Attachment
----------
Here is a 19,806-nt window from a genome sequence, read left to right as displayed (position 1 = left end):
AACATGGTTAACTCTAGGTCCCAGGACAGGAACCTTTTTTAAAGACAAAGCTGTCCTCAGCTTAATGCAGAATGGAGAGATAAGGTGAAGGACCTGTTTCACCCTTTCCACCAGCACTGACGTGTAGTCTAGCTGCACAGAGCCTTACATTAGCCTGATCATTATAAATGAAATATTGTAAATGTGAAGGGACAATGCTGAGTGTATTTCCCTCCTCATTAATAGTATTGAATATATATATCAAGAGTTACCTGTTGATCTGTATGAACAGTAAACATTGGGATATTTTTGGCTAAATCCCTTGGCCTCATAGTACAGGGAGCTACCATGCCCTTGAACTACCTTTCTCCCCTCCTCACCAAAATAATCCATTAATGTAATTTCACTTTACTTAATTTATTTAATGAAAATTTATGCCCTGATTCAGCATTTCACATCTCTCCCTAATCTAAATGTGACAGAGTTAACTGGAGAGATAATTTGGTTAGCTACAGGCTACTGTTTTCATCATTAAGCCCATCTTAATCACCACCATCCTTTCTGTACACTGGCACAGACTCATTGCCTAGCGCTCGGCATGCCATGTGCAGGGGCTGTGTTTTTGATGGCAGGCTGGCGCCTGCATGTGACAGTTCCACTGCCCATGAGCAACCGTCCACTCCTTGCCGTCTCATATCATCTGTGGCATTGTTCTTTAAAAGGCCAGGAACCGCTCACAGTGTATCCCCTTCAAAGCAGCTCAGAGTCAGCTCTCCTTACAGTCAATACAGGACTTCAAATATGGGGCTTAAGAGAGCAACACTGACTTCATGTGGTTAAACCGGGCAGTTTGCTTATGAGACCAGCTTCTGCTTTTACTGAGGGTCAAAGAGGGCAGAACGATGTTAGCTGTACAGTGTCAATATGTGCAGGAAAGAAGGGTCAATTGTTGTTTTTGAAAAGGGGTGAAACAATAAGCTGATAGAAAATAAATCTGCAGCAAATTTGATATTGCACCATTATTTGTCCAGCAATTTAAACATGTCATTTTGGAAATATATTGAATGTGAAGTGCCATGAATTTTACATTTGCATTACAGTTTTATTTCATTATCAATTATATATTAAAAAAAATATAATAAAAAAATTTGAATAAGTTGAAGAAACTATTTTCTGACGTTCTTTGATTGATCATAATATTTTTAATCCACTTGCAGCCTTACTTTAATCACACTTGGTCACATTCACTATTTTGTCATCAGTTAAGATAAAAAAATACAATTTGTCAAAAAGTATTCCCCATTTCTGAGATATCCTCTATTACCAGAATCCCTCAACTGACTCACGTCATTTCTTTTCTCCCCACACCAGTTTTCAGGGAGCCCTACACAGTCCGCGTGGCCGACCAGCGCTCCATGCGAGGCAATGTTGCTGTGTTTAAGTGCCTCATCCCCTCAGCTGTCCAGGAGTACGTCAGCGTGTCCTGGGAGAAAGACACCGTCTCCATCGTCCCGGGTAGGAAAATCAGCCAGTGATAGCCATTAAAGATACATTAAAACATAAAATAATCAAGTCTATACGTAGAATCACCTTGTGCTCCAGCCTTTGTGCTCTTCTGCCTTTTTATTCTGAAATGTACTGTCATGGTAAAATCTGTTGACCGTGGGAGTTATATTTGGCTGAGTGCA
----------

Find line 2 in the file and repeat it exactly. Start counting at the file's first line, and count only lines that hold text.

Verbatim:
AACATGGTTAACTCTAGGTCCCAGGACAGGAACCTTTTTTAAAGACAAAGCTGTCCTCAGCTTAATGCAGAATGGAGAGATAAGGTGAAGGACCTGTTTCACCCTTTCCACCAGCACTGACGTGTAGTCTAGCTGCACAGAGCCTTACATTAGCCTGATCATTATAAATGAAATATTGTAAATGTGAAGGGACAATGCTGAGTGTATTTCCCTCCTCATTAATAGTATTGAATATATATATCAAGAGTTACCTGTTGATCTGTATGAACAGTAAACATTGGGATATTTTTGGCTAAATCCCTTGGCCTCATAGTACAGGGAGCTACCATGCCCTTGAACTACCTTTCTCCCCTCCTCACCAAAATAATCCATTAATGTAATTTCACTTTACTTAATTTATTTAATGAAAATTTATGCCCTGATTCAGCATTTCACATCTCTCCCTAATCTAAATGTGACAGAGTTAACTGGAGAGATAATTTGGTTAGCTACAGGCTACTGTTTTCATCATTAAGCCCATCTTAATCACCACCATCCTTTCTGTACACTGGCACAGACTCATTGCCTAGCGCTCGGCATGCCATGTGCAGGGGCTGTGTTTTTGATGGCAGGCTGGCGCCTGCATGTGACAGTTCCACTGCCCATGAGCAACCGTCCACTCCTTGCCGTCTCATATCATCTGTGGCATTGTTCTTTAAAAGGCCAGGAACCGCTCACAGTGTATCCCCTTCAAAGCAGCTCAGAGTCAGCTCTCCTTACAGTCAATACAGGACTTCAAATATGGGGCTTAAGAGAGCAACACTGACTTCATGTGGTTAAACCGGGCAGTTTGCTTATGAGACCAGCTTCTGCTTTTACTGAGGGTCAAAGAGGGCAGAACGATGTTAGCTGTACAGTGTCAATATGTGCAGGAAAGAAGGGTCAATTGTTGTTTTTGAAAAGGGGTGAAACAATAAGCTGATAGAAAATAAATCTGCAGCAAATTTGATATTGCACCATTATTTGTCCAGCAATTTAAACATGTCATTTTGGAAATATATTGAATGTGAAGTGCCATGAATTTTACATTTGCATTACAGTTTTATTTCATTATCAATTATATATTAAAAAAAATATAATAAAAAAATTTGAATAAGTTGAAGAAACTATTTTCTGACGTTCTTTGATTGATCATAATATTTTTAATCCACTTGCAGCCTTACTTTAATCACACTTGGTCACATTCACTATTTTGTCATCAGTTAAGATAAAAAAATACAATTTGTCAAAAAGTATTCCCCATTTCTGAGATATCCTCTATTACCAGAATCCCTCAACTGACTCACGTCATTTCTTTTCTCCCCACACCAGTTTTCAGGGAGCCCTACACAGTCCGCGTGGCCGACCAGCGCTCCATGCGAGGCAATGTTGCTGTGTTTAAGTGCCTCATCCCCTCAGCTGTCCAGGAGTACGTCAGCGTGTCCTGGGAGAAAGACACCGTCTCCATCGTCCCGGGTAGGAAAATCAGCCAGTGATAGCCATTAAAGATACATTAAAACATAAAATAATCAAGTCTATACGTAGAATCACCTTGTGCTCCAGCCTTTGTGCTCTTCTGCCTTTTTATTCTGAAATGTACTGTCATGGTAAAATCTGTTGACCGTGGGAGTTATATTTGGCTGAGTGCA